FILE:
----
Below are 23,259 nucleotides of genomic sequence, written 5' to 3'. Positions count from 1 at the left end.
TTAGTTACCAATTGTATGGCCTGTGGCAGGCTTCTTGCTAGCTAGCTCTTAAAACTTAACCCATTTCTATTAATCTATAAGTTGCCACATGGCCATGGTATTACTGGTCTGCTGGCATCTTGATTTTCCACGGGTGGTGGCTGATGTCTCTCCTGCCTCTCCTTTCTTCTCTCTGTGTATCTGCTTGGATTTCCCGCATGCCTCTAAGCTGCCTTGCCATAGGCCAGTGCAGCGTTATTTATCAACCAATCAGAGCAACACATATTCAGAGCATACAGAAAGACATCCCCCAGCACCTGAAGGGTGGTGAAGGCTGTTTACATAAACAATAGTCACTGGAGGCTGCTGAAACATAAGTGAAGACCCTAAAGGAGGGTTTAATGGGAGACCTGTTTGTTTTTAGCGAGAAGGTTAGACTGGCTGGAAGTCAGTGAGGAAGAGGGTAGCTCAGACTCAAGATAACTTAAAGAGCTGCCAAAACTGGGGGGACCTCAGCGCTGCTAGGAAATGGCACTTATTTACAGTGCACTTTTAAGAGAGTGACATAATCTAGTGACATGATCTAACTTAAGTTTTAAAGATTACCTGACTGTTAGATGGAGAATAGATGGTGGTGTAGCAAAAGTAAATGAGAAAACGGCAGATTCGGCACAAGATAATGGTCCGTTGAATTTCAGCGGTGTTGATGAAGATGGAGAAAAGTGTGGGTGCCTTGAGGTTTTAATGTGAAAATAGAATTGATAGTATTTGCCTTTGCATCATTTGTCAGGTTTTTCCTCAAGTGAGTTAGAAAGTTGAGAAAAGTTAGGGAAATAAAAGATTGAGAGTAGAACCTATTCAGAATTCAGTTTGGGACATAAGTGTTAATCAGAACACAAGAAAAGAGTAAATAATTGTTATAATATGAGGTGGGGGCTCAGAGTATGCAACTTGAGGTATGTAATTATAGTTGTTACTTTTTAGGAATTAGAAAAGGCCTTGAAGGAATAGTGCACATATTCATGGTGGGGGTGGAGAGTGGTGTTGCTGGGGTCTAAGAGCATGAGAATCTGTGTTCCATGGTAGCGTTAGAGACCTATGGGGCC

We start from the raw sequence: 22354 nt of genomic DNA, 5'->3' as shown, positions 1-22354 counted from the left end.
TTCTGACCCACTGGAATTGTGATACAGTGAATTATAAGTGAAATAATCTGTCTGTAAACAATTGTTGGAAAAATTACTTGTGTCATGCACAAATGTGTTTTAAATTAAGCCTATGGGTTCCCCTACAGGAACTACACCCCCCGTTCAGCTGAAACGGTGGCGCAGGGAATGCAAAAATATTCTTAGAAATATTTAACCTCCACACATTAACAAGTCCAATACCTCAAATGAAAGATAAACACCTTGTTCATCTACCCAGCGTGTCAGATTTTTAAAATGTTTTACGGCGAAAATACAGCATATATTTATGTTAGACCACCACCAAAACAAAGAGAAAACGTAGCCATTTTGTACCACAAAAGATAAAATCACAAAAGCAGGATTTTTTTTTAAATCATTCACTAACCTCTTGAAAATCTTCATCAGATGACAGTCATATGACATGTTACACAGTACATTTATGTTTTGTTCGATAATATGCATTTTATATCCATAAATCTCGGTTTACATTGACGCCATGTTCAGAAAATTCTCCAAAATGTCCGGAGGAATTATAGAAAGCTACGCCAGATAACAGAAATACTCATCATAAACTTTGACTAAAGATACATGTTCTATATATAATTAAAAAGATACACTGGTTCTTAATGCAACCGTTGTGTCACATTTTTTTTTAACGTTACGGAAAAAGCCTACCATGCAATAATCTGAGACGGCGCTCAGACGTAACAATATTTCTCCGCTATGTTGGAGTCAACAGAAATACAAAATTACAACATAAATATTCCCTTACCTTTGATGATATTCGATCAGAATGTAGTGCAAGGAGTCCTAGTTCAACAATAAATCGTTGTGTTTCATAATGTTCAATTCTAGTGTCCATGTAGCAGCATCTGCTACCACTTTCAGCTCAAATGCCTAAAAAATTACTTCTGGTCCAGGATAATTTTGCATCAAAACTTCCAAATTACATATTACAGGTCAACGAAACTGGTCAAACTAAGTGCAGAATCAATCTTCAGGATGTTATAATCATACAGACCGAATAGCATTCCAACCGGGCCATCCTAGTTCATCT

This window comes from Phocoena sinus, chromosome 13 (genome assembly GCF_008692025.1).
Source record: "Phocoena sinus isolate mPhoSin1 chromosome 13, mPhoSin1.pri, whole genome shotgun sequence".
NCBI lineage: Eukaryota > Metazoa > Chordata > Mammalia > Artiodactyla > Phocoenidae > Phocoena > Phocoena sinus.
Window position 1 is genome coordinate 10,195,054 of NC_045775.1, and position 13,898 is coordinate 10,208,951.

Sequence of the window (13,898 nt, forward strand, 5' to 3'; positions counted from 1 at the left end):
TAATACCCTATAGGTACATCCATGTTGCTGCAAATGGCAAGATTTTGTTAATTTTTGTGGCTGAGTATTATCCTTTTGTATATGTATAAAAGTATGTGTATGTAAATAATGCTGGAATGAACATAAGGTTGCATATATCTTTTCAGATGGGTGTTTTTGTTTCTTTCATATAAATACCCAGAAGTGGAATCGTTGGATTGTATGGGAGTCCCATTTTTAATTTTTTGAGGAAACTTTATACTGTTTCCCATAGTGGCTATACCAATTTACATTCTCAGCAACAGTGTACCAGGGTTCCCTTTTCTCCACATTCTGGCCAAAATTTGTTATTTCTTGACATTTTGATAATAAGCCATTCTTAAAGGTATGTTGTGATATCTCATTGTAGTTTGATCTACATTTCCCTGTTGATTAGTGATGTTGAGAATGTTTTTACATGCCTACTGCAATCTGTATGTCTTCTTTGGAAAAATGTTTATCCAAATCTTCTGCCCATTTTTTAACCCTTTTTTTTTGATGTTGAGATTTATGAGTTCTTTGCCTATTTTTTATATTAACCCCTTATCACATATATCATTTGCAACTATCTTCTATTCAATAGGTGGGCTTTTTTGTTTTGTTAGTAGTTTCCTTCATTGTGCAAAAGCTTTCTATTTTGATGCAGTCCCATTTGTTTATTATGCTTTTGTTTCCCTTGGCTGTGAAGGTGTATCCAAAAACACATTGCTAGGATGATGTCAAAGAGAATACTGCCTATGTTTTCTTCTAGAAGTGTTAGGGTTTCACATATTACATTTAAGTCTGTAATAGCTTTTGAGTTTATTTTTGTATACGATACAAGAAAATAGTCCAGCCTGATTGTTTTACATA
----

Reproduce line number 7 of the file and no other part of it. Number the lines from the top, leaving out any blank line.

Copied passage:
NCBI lineage: Eukaryota > Metazoa > Chordata > Mammalia > Artiodactyla > Phocoenidae > Phocoena > Phocoena sinus.